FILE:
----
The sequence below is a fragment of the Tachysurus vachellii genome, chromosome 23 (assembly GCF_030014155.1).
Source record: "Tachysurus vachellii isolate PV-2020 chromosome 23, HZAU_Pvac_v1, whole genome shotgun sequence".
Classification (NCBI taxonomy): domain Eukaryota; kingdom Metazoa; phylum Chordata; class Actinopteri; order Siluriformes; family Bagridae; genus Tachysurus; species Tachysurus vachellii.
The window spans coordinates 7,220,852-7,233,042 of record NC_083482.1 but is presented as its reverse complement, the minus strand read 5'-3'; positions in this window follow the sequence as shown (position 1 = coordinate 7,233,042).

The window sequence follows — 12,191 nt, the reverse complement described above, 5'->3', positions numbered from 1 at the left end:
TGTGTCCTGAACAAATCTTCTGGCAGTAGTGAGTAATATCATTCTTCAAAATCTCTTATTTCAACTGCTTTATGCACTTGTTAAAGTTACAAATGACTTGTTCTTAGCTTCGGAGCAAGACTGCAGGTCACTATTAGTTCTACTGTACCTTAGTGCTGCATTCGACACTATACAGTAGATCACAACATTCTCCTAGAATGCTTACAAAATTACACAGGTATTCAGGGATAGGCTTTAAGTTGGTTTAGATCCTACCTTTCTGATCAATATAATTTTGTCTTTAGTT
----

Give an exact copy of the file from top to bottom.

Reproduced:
The sequence below is a fragment of the Tachysurus vachellii genome, chromosome 23 (assembly GCF_030014155.1).
Source record: "Tachysurus vachellii isolate PV-2020 chromosome 23, HZAU_Pvac_v1, whole genome shotgun sequence".
Classification (NCBI taxonomy): domain Eukaryota; kingdom Metazoa; phylum Chordata; class Actinopteri; order Siluriformes; family Bagridae; genus Tachysurus; species Tachysurus vachellii.
The window spans coordinates 7,220,852-7,233,042 of record NC_083482.1 but is presented as its reverse complement, the minus strand read 5'-3'; positions in this window follow the sequence as shown (position 1 = coordinate 7,233,042).

The window sequence follows — 12,191 nt, the reverse complement described above, 5'->3', positions numbered from 1 at the left end:
TGTGTCCTGAACAAATCTTCTGGCAGTAGTGAGTAATATCATTCTTCAAAATCTCTTATTTCAACTGCTTTATGCACTTGTTAAAGTTACAAATGACTTGTTCTTAGCTTCGGAGCAAGACTGCAGGTCACTATTAGTTCTACTGTACCTTAGTGCTGCATTCGACACTATACAGTAGATCACAACATTCTCCTAGAATGCTTACAAAATTACACAGGTATTCAGGGATAGGCTTTAAGTTGGTTTAGATCCTACCTTTCTGATCAATATAATTTTGTCTTTAGTT